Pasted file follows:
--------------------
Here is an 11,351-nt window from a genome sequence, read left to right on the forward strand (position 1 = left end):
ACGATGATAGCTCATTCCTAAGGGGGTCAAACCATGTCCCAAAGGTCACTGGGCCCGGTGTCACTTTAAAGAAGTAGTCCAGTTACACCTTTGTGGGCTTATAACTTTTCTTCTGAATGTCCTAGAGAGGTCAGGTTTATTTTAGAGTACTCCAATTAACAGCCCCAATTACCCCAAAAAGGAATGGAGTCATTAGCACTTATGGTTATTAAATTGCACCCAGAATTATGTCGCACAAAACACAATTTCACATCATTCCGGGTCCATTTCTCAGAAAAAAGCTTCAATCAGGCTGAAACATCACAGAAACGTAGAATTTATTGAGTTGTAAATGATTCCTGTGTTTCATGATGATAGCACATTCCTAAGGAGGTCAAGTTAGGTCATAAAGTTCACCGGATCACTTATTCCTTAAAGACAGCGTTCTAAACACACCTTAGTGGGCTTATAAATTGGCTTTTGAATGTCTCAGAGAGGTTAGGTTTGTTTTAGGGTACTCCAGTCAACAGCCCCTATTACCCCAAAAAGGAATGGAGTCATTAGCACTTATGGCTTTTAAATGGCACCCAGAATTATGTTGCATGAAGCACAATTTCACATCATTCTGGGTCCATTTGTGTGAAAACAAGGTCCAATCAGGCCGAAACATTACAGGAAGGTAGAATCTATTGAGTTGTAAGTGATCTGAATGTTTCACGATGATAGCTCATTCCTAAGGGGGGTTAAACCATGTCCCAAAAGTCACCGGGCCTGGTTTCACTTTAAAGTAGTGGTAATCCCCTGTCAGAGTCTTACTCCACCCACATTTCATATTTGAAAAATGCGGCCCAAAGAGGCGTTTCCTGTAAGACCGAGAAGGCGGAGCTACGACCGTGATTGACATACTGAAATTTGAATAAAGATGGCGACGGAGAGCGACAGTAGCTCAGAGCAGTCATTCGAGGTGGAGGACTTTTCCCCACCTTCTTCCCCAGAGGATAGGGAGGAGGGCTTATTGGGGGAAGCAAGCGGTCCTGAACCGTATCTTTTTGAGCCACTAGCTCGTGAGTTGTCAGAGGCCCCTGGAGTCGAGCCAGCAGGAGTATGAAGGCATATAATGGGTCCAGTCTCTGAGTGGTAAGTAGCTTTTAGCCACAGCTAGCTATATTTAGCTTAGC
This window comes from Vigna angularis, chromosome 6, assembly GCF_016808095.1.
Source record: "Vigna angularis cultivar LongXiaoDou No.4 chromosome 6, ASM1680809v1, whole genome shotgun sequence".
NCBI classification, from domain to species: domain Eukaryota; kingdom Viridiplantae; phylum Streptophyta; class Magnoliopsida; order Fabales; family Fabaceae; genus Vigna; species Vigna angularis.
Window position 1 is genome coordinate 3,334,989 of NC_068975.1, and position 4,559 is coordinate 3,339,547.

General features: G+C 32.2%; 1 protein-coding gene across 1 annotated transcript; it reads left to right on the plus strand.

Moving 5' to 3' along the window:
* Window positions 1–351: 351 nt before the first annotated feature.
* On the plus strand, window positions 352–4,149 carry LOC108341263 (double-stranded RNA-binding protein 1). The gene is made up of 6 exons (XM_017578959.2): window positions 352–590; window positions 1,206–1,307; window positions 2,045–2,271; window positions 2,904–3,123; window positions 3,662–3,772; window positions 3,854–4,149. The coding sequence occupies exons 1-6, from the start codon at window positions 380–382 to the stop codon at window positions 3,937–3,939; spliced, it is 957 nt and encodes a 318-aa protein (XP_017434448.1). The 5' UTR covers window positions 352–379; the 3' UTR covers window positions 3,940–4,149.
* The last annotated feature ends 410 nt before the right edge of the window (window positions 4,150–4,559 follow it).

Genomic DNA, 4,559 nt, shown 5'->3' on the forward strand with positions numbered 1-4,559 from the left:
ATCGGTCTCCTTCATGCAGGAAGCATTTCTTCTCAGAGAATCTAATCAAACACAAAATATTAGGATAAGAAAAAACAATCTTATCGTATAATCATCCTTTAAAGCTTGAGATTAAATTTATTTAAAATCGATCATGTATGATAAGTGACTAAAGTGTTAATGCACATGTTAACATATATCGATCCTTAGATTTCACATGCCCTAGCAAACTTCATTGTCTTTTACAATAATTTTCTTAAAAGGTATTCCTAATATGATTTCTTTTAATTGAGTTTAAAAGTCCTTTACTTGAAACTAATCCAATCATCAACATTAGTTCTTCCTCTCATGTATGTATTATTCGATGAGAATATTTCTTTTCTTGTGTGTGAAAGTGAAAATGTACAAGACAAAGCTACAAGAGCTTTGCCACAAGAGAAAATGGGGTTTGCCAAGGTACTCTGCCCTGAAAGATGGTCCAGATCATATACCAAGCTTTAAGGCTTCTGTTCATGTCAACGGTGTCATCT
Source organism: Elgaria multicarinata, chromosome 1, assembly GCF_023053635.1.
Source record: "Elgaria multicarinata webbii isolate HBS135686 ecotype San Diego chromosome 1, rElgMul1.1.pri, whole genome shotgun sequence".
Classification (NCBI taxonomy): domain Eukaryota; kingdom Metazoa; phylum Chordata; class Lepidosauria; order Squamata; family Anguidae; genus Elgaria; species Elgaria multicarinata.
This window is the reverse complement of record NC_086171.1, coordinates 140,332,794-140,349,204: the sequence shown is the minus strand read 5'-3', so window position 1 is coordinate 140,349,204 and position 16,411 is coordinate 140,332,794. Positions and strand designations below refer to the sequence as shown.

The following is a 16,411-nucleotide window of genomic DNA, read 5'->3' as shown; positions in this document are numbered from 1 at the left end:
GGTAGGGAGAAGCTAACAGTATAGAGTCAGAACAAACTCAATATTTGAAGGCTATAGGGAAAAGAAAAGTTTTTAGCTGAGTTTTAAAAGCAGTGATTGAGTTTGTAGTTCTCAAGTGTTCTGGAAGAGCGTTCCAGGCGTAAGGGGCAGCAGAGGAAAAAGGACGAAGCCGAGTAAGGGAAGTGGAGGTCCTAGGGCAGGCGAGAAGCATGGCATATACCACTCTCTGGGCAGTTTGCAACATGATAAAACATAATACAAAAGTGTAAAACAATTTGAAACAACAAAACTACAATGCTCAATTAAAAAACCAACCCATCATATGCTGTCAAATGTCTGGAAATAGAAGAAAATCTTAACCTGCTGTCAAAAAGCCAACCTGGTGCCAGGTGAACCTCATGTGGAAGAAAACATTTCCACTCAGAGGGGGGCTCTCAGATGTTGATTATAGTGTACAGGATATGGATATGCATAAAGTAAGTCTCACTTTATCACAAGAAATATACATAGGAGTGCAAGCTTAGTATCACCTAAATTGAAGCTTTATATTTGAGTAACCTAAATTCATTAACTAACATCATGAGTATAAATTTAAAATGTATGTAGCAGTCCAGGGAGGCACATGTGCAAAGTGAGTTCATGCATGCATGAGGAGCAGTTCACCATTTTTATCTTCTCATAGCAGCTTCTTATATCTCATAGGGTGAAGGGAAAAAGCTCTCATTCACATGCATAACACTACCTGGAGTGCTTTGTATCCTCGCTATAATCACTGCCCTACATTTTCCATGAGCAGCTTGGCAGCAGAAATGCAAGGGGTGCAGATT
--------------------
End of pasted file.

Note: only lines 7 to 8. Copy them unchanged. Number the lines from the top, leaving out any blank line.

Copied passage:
General features: G+C 32.2%; 1 protein-coding gene across 1 annotated transcript; it reads left to right on the plus strand.

Moving 5' to 3' along the window: